Ten members of the Y-12 National Security Complex Protective ForceÂ graduated from the Central Training Facilityâ€™s Tactical Response Force 200, or TRFâ€‘200.
This was the first course held at Y-12 in recent years,Â Y-12 said in December.
Y-12 said the training is intense and specific. Graduates prove they have the skills to execute operations that include recapture/recover and pursuit in order to support any interruption within the U.S. Department of Energy environment.
â€œGraduating from this training takes dedication,â€ said Eric Belcher, director of Yâ€‘12 Protective Force. â€œThe class members worked their way through a series of tests and evaluations to participate in the course. Training involved intense physical and mental evaluations along with a requirement to demonstrate the potential to complete a fourâ€‘week intense program. Once in the course, they endured a grueling fullâ€‘day schedule of training.â€
The graduates, who are now members of the special response team, displayed marksmanship skills, battle techniques, mechanical and ballistic breaching techniques, and other defenseâ€‘related skills. They applied their skills in liveâ€‘fire exercises and forceâ€‘onâ€‘force scenarios under day and night conditions, Y-12 said.
“This class is special; it is the first to attend training at the CTF, but it wonâ€™t be the last,” Y-12 said. “The plan is to conduct one course per year. Previously, to obtain the qualification, Protective Force members traveled to the National Training Center to participate in SRT training.”
Tactical Operations Manager Neal Wolfenbarger said, â€œThe cadre at our Central Training Facility has worked tirelessly to prepare for and conduct this class.â€
Teamwork isnâ€™t new to Protective Force members, especially when coming from a military or law enforcement background.
Wolfenbarger said: â€œEach of these men have demonstrated the spirit of performance excellence by successfully completing the long road to becoming an SRT member. They understand the importance of teamwork, overcame adversity, made adjustments to achieve success, and most importantly, understand the critical nature of mission success.â€
SRT graduate Matt Sexton said: â€œIf one person doesnâ€™t pull his or her weight, the mission fails. This idea is in our daily operations. Weâ€™re required as a team to be good communicators and have a commitment to a common goal; both of these are the cornerstones of teamwork.â€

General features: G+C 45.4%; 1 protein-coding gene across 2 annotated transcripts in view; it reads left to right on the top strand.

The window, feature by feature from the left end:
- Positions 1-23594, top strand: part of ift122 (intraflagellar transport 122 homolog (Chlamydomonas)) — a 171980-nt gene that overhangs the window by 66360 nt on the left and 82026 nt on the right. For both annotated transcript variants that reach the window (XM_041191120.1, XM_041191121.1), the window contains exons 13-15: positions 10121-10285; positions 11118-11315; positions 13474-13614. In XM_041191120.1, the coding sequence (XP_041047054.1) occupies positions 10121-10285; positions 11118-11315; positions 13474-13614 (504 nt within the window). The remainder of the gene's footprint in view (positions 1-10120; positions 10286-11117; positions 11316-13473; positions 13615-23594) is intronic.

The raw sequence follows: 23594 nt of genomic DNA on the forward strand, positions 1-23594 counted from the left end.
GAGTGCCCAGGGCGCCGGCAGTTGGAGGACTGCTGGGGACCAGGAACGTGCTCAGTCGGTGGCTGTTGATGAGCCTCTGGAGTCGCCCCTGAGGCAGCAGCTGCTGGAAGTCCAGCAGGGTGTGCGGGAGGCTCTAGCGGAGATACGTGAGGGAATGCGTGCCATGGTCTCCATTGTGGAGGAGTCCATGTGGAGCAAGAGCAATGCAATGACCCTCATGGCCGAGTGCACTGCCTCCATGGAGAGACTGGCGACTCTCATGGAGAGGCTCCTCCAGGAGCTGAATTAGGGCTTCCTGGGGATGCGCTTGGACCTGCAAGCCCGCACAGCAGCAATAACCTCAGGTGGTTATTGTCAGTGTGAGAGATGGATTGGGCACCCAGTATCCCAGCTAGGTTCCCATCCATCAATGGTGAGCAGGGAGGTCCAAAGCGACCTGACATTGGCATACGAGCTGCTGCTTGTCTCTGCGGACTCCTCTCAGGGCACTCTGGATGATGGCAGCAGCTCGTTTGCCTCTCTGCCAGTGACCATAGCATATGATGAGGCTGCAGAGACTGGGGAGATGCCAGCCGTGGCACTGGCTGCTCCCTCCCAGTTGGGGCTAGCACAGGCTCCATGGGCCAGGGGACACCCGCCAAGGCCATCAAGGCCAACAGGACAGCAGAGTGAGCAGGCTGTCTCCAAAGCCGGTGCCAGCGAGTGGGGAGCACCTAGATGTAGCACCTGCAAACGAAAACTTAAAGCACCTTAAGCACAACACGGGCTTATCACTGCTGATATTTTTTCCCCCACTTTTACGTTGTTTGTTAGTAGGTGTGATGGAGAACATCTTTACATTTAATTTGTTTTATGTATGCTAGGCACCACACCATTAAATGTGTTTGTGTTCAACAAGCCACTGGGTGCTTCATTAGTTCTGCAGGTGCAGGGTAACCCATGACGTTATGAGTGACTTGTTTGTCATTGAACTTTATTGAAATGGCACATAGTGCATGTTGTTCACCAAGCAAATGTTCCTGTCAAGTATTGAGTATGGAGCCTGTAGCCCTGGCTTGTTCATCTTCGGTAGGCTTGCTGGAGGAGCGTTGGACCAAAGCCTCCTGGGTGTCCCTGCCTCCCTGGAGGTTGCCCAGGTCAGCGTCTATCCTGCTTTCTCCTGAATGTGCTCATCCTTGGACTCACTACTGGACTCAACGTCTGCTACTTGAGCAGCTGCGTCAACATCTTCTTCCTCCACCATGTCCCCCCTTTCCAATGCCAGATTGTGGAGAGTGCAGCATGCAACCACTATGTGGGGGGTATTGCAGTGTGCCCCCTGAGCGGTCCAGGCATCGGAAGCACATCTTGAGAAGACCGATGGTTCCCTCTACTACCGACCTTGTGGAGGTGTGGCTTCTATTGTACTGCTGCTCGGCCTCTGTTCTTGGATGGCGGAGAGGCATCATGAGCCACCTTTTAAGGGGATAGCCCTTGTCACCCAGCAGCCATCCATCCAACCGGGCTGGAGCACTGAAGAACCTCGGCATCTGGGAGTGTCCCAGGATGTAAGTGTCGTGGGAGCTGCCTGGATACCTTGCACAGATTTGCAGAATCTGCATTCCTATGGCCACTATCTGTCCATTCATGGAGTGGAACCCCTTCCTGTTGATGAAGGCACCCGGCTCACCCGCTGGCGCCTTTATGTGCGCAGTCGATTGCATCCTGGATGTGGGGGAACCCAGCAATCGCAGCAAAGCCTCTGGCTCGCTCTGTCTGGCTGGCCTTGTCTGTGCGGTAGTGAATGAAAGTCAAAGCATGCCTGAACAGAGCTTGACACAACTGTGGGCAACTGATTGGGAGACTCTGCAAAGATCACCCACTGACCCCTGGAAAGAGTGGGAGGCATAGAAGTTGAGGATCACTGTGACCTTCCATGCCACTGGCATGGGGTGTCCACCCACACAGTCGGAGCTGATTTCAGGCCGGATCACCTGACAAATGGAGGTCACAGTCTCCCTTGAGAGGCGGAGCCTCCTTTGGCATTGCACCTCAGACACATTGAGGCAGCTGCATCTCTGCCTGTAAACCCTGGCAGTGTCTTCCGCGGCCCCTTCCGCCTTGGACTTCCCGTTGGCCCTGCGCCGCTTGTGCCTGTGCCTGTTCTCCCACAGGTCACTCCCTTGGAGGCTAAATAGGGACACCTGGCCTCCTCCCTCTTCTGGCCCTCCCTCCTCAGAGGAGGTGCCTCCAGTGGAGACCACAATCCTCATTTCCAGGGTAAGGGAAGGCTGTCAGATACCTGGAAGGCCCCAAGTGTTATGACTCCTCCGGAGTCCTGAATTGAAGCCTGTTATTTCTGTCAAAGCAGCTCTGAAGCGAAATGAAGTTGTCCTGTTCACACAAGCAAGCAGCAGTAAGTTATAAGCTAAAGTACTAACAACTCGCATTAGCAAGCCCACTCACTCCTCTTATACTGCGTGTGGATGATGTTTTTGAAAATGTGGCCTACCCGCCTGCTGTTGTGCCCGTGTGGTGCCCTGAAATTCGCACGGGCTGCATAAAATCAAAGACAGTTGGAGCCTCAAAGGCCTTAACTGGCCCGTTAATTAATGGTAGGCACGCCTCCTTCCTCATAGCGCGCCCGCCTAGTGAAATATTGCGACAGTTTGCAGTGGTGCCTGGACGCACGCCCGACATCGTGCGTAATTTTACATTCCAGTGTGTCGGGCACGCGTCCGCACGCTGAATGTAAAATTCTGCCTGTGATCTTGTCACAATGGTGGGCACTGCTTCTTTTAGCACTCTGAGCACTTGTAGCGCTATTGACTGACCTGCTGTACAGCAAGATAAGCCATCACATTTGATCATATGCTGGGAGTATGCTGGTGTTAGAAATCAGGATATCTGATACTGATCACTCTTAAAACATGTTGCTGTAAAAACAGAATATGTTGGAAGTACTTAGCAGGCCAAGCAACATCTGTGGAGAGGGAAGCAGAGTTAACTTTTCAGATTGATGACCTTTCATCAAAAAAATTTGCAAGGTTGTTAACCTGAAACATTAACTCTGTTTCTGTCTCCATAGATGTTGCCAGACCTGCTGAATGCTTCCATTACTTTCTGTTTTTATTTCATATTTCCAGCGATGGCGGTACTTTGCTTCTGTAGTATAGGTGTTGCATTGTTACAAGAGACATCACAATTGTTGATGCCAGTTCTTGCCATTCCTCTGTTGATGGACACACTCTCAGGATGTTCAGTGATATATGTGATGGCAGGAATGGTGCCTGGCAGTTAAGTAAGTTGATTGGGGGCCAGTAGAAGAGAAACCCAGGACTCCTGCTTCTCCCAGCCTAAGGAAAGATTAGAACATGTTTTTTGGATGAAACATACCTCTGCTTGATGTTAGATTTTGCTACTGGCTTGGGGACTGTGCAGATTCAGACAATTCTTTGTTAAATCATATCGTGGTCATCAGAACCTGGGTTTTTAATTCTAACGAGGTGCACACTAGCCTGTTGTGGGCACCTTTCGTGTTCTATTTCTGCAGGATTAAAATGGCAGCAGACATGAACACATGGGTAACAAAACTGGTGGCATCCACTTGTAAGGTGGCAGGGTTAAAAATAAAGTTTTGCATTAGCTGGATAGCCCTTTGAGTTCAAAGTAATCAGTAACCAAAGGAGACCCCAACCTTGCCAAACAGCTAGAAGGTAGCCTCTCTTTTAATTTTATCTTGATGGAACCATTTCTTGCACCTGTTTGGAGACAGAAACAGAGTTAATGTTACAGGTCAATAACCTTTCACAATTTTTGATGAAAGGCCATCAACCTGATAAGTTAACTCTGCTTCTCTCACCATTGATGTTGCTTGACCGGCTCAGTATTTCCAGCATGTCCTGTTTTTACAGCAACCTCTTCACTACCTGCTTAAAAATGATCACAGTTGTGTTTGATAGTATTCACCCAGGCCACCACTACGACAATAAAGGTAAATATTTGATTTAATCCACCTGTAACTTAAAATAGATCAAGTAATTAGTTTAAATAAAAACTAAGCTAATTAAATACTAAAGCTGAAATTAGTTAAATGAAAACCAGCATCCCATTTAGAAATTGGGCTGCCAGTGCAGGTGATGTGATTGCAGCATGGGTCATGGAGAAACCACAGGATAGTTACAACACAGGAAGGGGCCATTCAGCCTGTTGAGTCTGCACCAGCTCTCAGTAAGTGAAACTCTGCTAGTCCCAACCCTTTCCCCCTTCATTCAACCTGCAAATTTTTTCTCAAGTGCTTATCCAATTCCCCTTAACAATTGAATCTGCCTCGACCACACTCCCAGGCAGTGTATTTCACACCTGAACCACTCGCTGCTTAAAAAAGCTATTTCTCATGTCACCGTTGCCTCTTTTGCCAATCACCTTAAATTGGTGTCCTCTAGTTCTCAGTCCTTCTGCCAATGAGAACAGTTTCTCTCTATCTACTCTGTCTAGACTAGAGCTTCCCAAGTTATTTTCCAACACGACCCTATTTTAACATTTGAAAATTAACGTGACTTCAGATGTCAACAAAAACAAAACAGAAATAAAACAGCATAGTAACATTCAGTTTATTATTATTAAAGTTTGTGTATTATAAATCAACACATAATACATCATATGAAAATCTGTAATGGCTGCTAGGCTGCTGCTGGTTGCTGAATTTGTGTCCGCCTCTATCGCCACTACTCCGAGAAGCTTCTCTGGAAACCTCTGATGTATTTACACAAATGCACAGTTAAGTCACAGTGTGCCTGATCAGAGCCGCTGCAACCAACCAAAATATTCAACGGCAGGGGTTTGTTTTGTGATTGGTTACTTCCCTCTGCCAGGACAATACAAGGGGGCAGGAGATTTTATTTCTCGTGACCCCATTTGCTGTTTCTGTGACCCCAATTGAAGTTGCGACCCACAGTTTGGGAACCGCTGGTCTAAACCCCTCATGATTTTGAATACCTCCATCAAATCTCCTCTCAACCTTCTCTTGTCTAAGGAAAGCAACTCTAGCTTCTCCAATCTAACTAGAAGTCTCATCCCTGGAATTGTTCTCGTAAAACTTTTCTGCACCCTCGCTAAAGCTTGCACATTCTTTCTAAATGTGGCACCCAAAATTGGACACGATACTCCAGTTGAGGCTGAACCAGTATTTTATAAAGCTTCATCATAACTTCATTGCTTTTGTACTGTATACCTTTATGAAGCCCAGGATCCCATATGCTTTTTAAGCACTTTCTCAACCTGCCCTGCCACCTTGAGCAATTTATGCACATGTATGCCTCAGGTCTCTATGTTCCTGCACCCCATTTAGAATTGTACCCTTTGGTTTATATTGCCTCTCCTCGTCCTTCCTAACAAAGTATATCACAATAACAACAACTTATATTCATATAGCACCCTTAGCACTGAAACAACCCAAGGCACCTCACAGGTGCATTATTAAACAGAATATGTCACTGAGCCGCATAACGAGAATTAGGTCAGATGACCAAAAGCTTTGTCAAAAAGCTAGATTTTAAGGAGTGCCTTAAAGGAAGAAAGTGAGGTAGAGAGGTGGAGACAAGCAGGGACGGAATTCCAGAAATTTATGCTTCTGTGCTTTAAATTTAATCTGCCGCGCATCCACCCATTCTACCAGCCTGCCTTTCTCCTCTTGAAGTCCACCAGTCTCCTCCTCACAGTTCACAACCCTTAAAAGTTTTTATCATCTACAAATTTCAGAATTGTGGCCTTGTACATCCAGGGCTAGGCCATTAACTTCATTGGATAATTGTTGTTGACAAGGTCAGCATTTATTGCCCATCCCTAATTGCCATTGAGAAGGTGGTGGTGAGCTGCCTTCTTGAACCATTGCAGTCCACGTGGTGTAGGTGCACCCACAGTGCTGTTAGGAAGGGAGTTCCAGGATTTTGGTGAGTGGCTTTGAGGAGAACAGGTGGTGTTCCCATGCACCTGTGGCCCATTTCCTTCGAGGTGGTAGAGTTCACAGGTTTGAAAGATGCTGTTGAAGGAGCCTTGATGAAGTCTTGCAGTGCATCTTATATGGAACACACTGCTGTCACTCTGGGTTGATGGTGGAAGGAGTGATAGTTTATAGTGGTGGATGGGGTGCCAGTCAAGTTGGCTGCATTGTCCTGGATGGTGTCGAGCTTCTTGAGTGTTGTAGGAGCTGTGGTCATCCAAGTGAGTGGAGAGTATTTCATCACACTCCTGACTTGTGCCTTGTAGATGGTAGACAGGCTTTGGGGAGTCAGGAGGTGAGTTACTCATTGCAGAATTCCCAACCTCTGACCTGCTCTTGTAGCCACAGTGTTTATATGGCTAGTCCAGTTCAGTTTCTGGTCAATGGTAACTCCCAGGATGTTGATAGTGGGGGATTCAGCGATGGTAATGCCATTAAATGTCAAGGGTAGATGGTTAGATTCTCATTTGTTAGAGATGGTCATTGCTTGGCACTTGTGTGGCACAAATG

Kris Sutton tied teamwork more directly to mission work. â€œYou have to trust your fellow teammates to have each otherâ€™s backs,” he said. “You also have to understand each shift workerâ€™s positions to ensure mission success.â€
Y-12 said the dedicated members of the SRT have set high standards and have a desire to protect the mission. â€œSRT is something I have wanted to do for a few years now,â€ Brandon Lambert, another graduate of the program, said. â€œIt was a good feeling of accomplishment. It was also good to see how a group of guys from different backgrounds can come together as a team and accomplish challenging tasks.â€
That teamwork mindset is something all Consolidated Nuclear Security employees should have, Y-12 said. CNS manages and operatesÂ the Y-12 National Security Complex in Oak Ridge, Tennessee, and the Pantex Plant in Amarillo, Texas.
ProForce member and graduate Brandon Stockwell said: â€œEveryone must know their job and be proactive. I think everyone at the site has a sense of duty to our country and wants to be part of Yâ€‘12â€™s success. I feel proud to be a part of this team and to be around others with the same motivation and drive.â€
More information will be added as itÂ becomes available.
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